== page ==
Increase in stroke victims saved by Air Ambulance

Neil Lentern (middle) and air ambulance crew
Image caption Cornwall Air Ambulance has picked up more stroke victims since the start of a television campaign

There has been a big increase in stroke victims flown to hospital for life saving treatment, since the start of a TV campaign.

Cornwall Air Ambulance paramedics said so far this year they have picked up 35 stroke patients compared with just 26 in the whole of 2010.

The FAST television campaign explains a series of simple tests to tell whether someone has had a stroke.

Even patients who collapse in remote areas are recovering well.

FAST stands for Face, Arms, Speech and Time. The campaign advises that the quicker the patient gets to hospital, the more chance they stand of surviving.

Cornwall Air Ambulance paramedic, Neil Lentern, said: "We've even picked up people from the Isles of Scilly, got them into Treliske Hospital in Truro, taken them into the scanner, and they have been thrombolysed within the three-hour window. They have been discharged home to good effect."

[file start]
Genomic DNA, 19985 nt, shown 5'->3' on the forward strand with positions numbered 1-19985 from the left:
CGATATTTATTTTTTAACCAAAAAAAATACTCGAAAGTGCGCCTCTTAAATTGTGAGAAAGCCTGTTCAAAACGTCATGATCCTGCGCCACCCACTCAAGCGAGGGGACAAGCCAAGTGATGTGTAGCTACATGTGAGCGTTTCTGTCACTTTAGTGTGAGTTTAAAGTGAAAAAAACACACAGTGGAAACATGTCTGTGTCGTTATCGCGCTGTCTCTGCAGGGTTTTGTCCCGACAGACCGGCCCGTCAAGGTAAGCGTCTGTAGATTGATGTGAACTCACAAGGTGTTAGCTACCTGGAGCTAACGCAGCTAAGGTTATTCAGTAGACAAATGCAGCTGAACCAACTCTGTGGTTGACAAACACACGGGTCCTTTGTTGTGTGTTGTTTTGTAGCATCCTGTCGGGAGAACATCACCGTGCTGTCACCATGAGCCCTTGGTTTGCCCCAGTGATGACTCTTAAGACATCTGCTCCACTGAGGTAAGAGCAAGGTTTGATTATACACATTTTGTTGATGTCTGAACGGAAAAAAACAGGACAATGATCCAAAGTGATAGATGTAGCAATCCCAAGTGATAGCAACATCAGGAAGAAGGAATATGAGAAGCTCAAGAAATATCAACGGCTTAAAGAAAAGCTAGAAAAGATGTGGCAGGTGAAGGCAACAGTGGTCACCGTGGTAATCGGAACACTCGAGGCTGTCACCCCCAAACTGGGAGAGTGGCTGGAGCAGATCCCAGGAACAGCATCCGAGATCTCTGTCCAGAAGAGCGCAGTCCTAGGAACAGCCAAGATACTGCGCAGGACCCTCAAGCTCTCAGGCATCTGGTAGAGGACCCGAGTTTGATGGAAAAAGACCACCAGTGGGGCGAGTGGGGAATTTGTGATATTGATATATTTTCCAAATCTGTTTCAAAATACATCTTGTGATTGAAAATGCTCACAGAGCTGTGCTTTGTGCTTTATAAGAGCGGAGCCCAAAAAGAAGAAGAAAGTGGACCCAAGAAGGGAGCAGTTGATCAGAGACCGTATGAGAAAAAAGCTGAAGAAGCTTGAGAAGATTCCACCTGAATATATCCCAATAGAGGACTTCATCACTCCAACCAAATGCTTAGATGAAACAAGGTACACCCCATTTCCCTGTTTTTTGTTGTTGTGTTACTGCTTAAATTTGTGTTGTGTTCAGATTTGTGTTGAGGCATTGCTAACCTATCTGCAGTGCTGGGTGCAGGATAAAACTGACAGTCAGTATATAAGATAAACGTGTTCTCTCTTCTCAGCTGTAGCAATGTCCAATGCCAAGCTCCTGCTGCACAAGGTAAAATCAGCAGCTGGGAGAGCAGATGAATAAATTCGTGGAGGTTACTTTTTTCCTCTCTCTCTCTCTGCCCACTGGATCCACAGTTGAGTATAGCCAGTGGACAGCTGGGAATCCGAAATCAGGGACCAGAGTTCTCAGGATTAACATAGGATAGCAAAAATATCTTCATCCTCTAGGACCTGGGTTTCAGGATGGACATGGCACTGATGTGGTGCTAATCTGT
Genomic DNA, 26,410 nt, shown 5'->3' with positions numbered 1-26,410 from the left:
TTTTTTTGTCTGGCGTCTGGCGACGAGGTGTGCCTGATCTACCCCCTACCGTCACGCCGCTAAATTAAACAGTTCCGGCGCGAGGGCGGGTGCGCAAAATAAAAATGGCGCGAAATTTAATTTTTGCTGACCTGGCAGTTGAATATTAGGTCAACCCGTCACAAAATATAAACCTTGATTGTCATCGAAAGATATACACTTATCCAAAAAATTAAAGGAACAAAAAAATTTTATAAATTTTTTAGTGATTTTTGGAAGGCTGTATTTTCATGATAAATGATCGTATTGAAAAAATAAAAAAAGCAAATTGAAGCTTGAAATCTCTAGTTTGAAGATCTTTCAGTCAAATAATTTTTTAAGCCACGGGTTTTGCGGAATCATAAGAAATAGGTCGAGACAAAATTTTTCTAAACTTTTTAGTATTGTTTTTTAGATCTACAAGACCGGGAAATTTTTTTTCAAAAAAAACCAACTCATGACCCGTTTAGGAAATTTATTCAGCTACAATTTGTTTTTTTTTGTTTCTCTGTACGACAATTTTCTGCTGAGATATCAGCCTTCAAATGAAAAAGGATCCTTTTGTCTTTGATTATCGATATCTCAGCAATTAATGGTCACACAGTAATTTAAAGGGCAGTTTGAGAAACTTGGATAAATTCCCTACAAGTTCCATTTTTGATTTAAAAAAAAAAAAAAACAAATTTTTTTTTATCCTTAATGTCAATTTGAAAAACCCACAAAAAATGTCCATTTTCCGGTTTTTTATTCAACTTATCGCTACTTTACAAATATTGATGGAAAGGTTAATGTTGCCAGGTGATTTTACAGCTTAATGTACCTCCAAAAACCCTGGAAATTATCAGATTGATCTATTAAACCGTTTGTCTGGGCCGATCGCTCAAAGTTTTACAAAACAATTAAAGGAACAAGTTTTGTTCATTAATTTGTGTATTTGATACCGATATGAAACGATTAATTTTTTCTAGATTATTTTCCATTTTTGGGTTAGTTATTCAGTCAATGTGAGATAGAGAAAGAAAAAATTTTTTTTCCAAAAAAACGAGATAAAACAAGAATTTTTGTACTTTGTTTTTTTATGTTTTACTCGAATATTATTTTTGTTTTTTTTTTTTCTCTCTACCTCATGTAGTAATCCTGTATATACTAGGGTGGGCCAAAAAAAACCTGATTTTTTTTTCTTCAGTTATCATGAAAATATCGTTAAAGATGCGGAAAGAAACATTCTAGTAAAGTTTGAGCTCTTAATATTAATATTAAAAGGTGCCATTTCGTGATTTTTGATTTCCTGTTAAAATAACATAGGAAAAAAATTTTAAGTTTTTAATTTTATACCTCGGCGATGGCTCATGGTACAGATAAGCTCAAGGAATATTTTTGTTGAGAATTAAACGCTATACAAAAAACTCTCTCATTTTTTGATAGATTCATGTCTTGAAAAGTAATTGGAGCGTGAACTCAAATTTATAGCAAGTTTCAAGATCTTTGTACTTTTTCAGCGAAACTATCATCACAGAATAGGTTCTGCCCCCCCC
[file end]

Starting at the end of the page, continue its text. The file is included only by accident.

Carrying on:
Ringo Sampson, from Carbeen near St Austell, had a massive stroke after a weak point in his aorta burst.

He said: "I should be dead without a doubt. Anyone looking at the whole scenario could pinpoint where I should have died.

"The only thing that steps in between that is the air ambulance."

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